Stephen Colbert Presses James Franco on Sexual Harassment Claims
"The things I heard are not accurate, but I completely support people coming out because they didn’t have a voice for so long," the actor and director said on the 'Late Show' Tuesday night.
Just hours after The New York Times canceled a scheduled TimesTalk with James Franco, Late Show host Stephen Colbert pressed the Disaster Artist star and director on sexual harassment allegations that emerged on Twitter Sunday following his Golden Globe win.
Franco, among other stars at the Globes, wore a Time's Up pin in support of sexual harassment and assault awareness, which sparked criticism online and a number of claims by women on Twitter that Franco had sexually harassed them. Colbert, who shot his show earlier that day before Franco's TimesTalk was officially canceled, pressed the actor on the issue and what he thought of the current #MeToo and Time's Up movements.
“First, I want to say that I do support it. Look, I was so excited to win but being in that room that night was incredible. It was powerful. I support change,” Franco said.
During the Golden Globes telecast, several women accused Franco of sexual misconduct on Twitter. In one tweet, actress Violet Paley claimed that the actor once forced her to perform oral sex on him, and that he had asked one of her friends to "come to your hotel" when she was 17. Paley later tweeted that Franco had, several weeks previously, apologized over the phone for past conduct to herself and "a few other girls."
When asked about the allegations against him, Franco told Colbert, "There were some things on Twitter, I haven’t read them. I’ve heard about them." He then addressed claims, since deleted, made by Ally Sheedy, who Franco directed in a Broadway play in 2014. "I have no idea what I did to Ally Sheedy," Franco said. "I have total respect for her. She took the tweet down, I can’t speak for her."
"The others, in my life I pride myself on taking responsibility for what I’ve done," Franco continued. "The things I heard are not accurate, but I completely support people coming out because they didn’t have a voice for so long. I don’t want to shut them down in any way. I think its a good thing and I support it."
Franco reiterated his intentions to make things right. “I can’t live if there’s restitution to be made," he said. "If I’ve done something wrong, I will fix it. I have to. I don’t know what else to do. As far as the bigger issue of how we do it, I really don’t have the answers. I think the point of this whole thing is that we listen. I’m here to listen and learn and change my perspective where it’s off. I’m completely willing and want to.”
Later on Tuesday, Franco attended the National Board of Review Awards, but did not speak to press on the red carpet. He was in attendance to present the Disaster Artist writers with the adapted screenplay award.
Read Franco's full comments below.
Franco: Well, first, I want to say I wore it because I do support it. I was, you know — look, I was excited to win, but being in that room that night was incredible. I mean, it was powerful and there were incredible voices, and I support it. I support change. I support 50/50 in 2020, which just means people that are underrepresented — women, people of color, people in the LGBT community — get leadership positions, that they fill all positions that they have been deprived of. I completely believe in that. That’s why I wore it.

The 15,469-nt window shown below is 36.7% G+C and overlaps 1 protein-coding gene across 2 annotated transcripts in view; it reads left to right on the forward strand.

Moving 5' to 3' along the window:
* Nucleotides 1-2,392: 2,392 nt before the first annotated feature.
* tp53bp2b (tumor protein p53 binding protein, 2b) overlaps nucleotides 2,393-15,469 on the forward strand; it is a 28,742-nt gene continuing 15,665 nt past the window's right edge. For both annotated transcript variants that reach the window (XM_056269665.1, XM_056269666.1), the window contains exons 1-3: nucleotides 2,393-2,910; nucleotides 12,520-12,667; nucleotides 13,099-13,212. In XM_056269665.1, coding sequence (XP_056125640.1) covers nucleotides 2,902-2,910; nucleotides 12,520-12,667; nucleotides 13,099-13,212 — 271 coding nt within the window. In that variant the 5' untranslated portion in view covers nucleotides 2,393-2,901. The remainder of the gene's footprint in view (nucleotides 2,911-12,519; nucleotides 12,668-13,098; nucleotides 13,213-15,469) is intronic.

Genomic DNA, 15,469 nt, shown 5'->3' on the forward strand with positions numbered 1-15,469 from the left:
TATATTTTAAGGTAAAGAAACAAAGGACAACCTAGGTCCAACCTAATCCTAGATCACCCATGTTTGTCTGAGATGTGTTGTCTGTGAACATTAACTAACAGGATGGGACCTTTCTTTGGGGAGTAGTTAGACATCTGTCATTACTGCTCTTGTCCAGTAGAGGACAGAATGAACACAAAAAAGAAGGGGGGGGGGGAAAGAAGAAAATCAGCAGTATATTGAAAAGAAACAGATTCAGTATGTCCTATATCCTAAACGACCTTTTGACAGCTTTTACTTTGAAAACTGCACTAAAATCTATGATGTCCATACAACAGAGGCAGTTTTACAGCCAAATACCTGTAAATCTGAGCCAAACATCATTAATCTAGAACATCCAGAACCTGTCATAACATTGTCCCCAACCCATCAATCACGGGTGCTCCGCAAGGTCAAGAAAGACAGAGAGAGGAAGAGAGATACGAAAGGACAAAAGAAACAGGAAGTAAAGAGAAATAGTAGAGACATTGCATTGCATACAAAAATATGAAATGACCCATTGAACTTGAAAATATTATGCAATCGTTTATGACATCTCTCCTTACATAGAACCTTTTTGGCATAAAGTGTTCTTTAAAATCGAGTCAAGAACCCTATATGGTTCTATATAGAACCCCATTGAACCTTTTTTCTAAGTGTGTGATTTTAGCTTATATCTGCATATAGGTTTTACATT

Franco: There were some things on Twitter — I didn’t read them. I’ve heard about them. Okay, first of all, I have no idea what I did to Ally Sheedy. I directed her in a play Off Broadway. I had nothing but a great time with her, total respect for her. I have no idea why she was so upset. She took the tweet down. I don’t know. I can’t speak for her, I don’t know. The others, look, in my life I pride myself on taking responsibility for things that I’ve done. I have to do that to maintain my well-being. I do it whenever I know that there is something wrong or needs to be changed, I make it a point to do it. The things that I heard that were on Twitter are not accurate, but I completely support people coming out and being able to have a voice because they didn’t have a voice for so long. So, I don’t want to shut them down in any way. It’s a good thing and I support it.
Colbert: Well, is there something else that you think - some way to have this discussion that isn’t in social media? Is there some way to have this conversation that piggy backs on what’s happening in social media? Because when accusations happen - because for so long accusations were not believed. When accusations happened, that in your case, you say that this is not an accurate thing for me. Do you have any idea what the answer might be to come to some sense of what the truth is so there can be some sort of reconciliation between people who clearly have different views of things? I mean, its a big question but I don’t know how to leave or to further this discussion.
Franco: I mean, like I said, if I, you know, know, I - I can’t - the way I live my life, I can’t live if there’s restitution to be made . I will make it. So if I’ve done something wrong, I will fix it. I have to. I mean, I think that’s how that works. I don’t know what else - I don’t know what else to do. I mean, as far as the bigger issues, you know, how we do it. I - look, I really don’t have the answers and I think the point of this whole thing is that we listen. You know, there were incredible people talking that night. They had a lot to say, and I’m here to listen and learn and change my perspective where it’s off, and I’m completely willing and want to.